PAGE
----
Apple Cannot Hand Over iPhone Data to Cops

by Istvan Fekete on October 21, 2015

Apple has informed a federal judge that it “would be impossible” to crack open a locked iPhone running iOS 8 or later, but it that could likely help the government unlock a model running older versions of its operating system.

The company filed a brief on Monday saying, “in most cases now and in the future” it would be unable to assist the government in unlocking a password-protected iPhone. The brief was filed at the invitation of US Magistrate Judge James Orenstein, who had been awaiting Apple’s response in a case that involves a seized iPhone. The government requested the court to order Apple to help the investigation by accessing user data on the iPhone running iOS 7.

“In most cases now and in the future, the government’s requested order would be substantially burdensome, as it would be impossible to perform. For devices running iOS 8 or higher, Apple would not have the technical ability to do what the government requests—take possession of a password protected device from the government and extract unencrypted user data from that device for the government. Among the security features in iOS 8 is a feature that prevents anyone without the device’s passcode from accessing the device’s encrypted data. This includes Apple,” the iPhone maker said.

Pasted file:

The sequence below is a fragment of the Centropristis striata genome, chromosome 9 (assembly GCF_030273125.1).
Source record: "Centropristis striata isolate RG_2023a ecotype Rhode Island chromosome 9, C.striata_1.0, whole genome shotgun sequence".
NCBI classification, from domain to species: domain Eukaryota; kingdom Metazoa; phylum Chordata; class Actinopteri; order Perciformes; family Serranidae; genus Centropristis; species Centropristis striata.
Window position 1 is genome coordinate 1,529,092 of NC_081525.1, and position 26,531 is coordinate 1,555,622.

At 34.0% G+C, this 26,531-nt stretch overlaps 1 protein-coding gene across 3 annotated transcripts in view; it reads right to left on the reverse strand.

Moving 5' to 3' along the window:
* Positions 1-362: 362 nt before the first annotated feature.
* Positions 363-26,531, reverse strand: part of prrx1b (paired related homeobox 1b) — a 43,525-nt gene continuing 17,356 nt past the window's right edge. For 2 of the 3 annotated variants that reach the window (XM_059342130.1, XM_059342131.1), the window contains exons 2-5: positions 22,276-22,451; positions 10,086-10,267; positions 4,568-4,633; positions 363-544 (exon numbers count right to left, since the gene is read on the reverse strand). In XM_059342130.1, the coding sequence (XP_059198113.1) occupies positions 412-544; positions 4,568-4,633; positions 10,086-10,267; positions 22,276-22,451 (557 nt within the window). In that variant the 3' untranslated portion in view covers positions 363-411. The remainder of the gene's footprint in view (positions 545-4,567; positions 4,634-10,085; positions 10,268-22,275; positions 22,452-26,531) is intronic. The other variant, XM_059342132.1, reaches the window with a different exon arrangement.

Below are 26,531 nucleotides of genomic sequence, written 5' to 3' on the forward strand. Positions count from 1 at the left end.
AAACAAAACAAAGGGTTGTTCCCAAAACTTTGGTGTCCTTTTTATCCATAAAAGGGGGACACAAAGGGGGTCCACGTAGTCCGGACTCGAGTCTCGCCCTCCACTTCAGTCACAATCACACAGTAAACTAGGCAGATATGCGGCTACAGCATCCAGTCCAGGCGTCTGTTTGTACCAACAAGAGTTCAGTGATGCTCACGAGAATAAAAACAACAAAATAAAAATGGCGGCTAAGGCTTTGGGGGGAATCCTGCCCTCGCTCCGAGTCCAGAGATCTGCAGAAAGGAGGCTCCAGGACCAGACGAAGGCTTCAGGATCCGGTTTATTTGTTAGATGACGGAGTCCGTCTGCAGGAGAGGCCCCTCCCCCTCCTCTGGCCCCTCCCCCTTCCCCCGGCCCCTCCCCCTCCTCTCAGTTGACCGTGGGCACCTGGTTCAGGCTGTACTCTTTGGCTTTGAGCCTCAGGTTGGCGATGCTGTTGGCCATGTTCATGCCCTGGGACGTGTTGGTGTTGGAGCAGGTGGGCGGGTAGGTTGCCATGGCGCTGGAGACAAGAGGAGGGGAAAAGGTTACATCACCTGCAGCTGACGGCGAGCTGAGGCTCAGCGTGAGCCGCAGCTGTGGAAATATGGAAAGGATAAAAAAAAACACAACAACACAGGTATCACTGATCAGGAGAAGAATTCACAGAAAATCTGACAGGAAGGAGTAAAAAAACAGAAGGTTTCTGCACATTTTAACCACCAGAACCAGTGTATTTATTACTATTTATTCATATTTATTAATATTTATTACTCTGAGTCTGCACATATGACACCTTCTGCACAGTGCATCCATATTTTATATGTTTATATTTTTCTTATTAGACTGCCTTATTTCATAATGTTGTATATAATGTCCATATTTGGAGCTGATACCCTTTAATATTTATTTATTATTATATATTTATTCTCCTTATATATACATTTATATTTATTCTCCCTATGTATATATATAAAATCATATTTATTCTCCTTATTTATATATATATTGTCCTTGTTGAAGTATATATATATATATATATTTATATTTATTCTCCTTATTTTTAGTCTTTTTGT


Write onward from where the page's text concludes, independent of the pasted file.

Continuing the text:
The brief mirrors Apple’s position in a debate with law enforcement agencies over phone encryption. The government would like backdoor access to smartphones, but Apple said it won’t let them in, because it doesn’t have the key.

However, as Apple pointed out in its comments, this applies only to devices running iOS 8 or later. The iPhone in question is running iOS 7, so Apple has the technical ability to extract certain categories of unencrypted data, such as some user-generated files in Apple’s native apps, but cannot extract data from email, calendar entries, or any third-party app data.

It is worth noting that Apple added that it could likely help the government if the iPhone is in working order, without substantial cost or burden, but it would prefer not to.

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Written by: Istvan Fekete. www.digitcom.ca. Follow TheTelecomBlog.com by: RSS, Twitter, Facebook, or YouTube.

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